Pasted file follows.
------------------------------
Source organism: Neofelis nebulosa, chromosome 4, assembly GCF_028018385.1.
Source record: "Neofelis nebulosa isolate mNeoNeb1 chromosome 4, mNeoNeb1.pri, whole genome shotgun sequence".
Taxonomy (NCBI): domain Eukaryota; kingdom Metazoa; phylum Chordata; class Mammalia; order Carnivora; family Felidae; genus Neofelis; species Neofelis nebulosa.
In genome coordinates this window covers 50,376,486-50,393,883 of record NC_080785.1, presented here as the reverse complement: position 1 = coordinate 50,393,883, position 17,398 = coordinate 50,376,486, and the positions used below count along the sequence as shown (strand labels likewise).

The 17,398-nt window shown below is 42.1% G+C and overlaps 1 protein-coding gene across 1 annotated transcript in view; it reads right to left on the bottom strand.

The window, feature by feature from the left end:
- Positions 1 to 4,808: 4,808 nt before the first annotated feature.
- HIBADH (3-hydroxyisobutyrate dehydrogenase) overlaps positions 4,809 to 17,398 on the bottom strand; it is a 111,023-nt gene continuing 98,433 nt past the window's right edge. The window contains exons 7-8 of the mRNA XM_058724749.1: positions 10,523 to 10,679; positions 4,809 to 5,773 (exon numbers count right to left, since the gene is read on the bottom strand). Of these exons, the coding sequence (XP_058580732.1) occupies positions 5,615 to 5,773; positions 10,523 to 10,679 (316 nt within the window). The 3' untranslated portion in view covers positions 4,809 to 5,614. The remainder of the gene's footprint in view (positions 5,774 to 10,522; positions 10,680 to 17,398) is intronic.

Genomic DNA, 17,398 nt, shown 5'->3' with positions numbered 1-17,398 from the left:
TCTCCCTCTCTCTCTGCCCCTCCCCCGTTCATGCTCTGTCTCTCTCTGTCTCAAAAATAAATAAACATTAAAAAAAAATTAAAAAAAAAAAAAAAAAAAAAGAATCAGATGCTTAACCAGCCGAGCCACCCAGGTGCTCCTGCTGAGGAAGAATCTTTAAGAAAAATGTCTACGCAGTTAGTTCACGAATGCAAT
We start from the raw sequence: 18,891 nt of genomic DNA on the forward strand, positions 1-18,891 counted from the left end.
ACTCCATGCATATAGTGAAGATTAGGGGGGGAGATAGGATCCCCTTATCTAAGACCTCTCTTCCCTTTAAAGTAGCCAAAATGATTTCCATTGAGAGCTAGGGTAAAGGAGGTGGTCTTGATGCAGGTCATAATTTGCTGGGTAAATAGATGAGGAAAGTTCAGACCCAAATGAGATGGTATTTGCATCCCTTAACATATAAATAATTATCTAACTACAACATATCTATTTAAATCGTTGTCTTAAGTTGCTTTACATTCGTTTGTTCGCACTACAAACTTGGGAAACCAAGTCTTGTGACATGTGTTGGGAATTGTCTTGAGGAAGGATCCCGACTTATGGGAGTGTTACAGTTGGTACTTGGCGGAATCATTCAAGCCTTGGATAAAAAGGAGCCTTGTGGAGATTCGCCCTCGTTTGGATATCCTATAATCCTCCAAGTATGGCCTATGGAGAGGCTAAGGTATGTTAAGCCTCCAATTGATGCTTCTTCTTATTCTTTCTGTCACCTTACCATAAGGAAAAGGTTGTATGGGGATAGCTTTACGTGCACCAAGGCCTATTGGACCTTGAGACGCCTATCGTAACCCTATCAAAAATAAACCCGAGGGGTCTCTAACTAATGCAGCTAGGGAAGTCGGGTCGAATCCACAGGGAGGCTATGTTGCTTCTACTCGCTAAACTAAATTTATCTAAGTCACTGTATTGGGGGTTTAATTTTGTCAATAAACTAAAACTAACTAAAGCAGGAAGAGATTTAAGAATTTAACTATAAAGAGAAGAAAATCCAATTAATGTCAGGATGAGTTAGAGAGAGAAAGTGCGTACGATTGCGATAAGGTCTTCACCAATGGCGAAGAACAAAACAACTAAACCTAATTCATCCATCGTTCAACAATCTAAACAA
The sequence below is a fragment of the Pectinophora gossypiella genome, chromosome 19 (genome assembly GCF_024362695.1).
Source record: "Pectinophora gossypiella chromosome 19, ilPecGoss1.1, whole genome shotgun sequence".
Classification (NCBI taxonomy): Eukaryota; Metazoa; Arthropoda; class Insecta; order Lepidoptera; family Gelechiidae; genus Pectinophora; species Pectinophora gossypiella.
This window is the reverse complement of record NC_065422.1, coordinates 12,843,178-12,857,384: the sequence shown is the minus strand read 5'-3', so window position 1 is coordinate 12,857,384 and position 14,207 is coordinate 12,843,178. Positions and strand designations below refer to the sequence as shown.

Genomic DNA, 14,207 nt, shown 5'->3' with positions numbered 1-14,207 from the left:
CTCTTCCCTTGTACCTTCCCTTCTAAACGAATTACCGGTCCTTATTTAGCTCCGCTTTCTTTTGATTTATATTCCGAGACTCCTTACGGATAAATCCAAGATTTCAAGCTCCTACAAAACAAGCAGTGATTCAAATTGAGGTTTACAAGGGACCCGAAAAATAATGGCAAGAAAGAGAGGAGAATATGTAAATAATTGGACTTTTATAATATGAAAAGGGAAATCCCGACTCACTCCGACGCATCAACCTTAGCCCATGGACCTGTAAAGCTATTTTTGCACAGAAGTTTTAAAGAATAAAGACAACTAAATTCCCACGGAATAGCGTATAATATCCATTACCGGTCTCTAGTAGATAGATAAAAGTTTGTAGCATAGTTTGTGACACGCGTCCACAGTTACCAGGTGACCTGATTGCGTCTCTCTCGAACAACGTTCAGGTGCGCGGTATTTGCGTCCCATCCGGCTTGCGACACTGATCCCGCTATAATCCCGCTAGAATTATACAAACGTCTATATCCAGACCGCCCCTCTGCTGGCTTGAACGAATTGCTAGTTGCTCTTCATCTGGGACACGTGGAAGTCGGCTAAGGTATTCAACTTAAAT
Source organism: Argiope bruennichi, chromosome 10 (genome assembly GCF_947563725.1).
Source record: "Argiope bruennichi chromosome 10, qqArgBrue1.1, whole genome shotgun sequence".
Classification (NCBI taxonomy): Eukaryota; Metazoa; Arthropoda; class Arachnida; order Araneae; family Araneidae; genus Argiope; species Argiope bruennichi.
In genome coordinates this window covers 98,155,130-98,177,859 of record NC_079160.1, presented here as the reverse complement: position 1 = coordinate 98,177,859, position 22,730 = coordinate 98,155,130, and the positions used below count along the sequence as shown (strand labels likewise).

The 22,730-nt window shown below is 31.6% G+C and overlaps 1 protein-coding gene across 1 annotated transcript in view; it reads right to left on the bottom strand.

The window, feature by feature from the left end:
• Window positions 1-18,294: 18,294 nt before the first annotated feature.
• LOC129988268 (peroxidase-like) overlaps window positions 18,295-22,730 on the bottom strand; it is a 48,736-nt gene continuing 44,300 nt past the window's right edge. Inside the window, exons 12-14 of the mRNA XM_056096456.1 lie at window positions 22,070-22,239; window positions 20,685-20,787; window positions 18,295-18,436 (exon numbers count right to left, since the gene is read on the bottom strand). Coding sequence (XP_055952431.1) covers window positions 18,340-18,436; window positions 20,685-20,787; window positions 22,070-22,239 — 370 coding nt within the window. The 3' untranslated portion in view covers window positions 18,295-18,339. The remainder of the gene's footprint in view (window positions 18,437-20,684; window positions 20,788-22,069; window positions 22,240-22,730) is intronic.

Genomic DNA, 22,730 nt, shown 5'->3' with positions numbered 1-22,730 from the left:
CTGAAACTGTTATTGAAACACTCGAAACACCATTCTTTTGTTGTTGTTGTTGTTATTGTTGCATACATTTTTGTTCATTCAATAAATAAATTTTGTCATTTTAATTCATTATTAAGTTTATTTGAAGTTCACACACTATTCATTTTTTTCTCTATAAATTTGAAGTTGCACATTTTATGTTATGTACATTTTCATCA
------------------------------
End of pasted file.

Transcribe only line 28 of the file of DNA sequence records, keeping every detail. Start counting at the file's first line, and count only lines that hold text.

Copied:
CTGAAACTGTTATTGAAACACTCGAAACACCATTCTTTTGTTGTTGTTGTTGTTATTGTTGCATACATTTTTGTTCATTCAATAAATAAATTTTGTCATTTTAATTCATTATTAAGTTTATTTGAAGTTCACACACTATTCATTTTTTTCTCTATAAATTTGAAGTTGCACATTTTATGTTATGTACATTTTCATCA